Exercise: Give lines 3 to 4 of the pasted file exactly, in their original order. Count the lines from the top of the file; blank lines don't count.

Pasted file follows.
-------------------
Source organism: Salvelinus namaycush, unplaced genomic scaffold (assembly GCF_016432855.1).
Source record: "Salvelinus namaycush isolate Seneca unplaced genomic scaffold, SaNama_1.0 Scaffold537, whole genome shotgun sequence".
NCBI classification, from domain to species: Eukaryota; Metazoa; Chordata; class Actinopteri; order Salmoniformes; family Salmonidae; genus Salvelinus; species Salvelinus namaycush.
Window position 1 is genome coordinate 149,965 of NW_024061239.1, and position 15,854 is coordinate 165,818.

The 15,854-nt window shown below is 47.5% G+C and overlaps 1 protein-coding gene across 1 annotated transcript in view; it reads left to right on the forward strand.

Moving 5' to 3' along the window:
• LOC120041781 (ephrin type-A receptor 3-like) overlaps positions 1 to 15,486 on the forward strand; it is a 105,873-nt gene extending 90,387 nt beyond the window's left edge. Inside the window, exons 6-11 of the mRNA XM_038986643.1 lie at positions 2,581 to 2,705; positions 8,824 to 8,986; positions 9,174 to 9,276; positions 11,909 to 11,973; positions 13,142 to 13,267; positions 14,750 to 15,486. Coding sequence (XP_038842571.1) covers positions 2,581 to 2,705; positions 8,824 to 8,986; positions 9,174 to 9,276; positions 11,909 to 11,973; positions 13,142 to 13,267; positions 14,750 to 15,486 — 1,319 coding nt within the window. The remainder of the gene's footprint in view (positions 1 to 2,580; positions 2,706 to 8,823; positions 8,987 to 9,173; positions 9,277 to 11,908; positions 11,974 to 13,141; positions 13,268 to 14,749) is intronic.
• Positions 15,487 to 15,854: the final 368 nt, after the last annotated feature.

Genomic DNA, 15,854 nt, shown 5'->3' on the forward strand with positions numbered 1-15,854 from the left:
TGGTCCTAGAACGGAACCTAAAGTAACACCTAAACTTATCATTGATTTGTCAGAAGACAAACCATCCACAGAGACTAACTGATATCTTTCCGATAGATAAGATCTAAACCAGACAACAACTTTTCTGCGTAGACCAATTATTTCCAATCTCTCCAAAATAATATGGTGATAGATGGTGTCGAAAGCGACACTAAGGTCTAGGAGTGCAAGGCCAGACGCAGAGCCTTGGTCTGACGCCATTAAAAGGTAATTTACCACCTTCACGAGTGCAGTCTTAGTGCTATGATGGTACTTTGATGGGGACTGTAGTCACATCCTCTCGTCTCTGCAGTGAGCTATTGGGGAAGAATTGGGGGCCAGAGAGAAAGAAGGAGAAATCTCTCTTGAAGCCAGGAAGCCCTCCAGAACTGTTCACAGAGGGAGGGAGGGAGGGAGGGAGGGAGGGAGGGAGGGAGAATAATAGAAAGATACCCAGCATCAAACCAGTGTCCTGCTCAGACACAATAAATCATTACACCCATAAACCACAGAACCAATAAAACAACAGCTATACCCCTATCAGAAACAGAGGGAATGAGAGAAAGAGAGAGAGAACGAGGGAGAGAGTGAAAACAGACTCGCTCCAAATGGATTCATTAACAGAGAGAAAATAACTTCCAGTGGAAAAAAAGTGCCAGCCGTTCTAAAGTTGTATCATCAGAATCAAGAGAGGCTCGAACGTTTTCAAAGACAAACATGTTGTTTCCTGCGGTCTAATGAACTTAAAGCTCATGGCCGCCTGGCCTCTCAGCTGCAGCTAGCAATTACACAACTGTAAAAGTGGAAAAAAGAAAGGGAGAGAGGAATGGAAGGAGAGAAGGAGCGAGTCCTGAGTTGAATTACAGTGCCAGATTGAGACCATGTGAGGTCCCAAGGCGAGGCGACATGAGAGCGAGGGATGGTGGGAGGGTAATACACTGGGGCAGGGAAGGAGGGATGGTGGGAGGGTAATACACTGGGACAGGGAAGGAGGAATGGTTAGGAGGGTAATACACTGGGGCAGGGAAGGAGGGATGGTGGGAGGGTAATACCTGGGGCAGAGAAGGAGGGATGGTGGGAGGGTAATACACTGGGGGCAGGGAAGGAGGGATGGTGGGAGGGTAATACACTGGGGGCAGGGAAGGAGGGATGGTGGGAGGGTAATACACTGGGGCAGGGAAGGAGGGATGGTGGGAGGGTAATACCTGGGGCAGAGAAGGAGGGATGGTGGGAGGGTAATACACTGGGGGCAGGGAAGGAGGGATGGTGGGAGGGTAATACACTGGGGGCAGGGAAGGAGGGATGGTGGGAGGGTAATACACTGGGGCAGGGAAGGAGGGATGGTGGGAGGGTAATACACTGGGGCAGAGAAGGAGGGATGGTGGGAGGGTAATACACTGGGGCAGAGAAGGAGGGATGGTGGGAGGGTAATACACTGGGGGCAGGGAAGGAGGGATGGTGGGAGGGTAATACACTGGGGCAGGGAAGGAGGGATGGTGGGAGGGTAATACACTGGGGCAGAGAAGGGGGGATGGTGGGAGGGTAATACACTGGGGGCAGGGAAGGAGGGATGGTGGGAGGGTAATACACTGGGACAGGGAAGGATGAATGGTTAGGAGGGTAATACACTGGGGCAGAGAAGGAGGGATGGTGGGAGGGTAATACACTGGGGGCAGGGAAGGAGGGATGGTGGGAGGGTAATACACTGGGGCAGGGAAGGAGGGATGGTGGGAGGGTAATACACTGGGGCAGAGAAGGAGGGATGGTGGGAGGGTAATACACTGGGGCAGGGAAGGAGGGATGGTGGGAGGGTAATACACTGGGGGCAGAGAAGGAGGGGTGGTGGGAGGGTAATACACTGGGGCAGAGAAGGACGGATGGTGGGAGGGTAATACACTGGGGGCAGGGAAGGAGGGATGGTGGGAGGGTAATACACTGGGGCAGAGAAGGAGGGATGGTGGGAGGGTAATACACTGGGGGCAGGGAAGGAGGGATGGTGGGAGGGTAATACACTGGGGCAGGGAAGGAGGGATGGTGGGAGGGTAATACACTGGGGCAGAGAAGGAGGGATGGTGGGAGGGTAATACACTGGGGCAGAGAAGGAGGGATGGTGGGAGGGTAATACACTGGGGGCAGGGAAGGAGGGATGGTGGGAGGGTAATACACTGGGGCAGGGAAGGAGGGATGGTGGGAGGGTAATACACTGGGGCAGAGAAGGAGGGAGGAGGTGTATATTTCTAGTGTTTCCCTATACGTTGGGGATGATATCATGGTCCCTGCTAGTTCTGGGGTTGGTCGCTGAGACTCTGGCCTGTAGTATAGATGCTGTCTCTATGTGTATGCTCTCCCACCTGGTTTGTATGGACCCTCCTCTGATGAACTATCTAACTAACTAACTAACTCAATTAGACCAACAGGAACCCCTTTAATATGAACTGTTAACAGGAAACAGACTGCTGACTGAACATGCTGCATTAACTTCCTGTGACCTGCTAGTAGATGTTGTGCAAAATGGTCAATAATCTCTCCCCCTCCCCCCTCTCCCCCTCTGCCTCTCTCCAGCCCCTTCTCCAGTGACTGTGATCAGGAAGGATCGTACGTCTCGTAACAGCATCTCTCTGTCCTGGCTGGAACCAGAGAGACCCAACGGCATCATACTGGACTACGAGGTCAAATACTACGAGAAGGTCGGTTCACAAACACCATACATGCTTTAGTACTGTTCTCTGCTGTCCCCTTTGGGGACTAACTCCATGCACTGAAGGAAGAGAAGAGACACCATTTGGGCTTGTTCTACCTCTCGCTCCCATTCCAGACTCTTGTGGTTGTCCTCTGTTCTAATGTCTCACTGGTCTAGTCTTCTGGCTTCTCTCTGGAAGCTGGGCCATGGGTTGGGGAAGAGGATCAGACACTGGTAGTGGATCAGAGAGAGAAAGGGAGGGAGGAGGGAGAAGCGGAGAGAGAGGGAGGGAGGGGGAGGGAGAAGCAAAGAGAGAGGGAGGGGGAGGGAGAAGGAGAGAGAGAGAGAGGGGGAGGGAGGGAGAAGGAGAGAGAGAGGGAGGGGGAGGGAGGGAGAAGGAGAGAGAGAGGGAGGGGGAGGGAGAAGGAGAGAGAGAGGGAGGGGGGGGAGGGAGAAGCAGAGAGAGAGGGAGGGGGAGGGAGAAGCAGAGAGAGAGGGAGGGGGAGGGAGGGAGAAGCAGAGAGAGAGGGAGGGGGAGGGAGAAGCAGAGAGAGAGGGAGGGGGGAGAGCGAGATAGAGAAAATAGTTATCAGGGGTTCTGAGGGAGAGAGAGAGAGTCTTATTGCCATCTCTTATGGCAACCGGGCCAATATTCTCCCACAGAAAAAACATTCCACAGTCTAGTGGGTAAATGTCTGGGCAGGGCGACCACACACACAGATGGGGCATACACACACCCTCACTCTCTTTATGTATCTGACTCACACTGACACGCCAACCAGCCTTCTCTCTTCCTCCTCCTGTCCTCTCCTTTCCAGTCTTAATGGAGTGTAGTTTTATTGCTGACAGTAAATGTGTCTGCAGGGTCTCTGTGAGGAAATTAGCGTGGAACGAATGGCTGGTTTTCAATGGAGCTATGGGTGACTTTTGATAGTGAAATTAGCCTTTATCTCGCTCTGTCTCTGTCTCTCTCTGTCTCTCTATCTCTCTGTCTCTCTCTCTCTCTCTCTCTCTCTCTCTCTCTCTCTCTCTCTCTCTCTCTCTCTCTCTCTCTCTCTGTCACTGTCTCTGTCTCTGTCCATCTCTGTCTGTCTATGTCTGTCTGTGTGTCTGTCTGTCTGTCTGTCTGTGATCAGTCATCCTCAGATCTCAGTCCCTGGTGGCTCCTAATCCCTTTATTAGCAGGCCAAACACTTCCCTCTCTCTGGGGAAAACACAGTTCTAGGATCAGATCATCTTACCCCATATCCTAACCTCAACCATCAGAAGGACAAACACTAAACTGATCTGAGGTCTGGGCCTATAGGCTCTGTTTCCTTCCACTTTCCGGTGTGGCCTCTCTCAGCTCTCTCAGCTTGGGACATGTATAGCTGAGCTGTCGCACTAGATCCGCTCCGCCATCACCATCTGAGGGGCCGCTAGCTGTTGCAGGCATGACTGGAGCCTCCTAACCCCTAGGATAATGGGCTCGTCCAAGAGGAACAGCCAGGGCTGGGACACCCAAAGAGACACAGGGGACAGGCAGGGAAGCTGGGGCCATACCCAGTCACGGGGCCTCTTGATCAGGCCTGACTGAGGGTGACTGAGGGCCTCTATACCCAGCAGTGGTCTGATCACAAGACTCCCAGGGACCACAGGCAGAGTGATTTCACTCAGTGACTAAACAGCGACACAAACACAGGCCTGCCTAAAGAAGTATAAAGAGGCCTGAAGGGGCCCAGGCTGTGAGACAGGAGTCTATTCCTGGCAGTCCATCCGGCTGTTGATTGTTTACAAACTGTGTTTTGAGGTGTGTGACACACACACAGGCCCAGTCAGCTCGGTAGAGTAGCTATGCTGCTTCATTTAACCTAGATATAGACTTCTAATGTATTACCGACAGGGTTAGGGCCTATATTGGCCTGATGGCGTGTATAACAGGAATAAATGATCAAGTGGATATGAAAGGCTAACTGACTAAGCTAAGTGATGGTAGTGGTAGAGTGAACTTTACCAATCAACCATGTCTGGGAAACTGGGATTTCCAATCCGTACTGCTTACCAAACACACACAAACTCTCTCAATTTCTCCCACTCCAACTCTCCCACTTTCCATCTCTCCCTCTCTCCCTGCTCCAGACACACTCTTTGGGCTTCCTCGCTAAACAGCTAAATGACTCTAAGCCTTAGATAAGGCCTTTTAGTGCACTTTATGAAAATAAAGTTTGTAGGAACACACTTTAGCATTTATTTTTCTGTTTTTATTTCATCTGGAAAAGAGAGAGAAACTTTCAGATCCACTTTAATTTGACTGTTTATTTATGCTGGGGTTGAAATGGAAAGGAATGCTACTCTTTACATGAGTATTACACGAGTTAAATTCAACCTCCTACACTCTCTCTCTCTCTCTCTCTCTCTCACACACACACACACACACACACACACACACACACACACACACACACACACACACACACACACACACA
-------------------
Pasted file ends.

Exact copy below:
NCBI classification, from domain to species: Eukaryota; Metazoa; Chordata; class Actinopteri; order Salmoniformes; family Salmonidae; genus Salvelinus; species Salvelinus namaycush.
Window position 1 is genome coordinate 149,965 of NW_024061239.1, and position 15,854 is coordinate 165,818.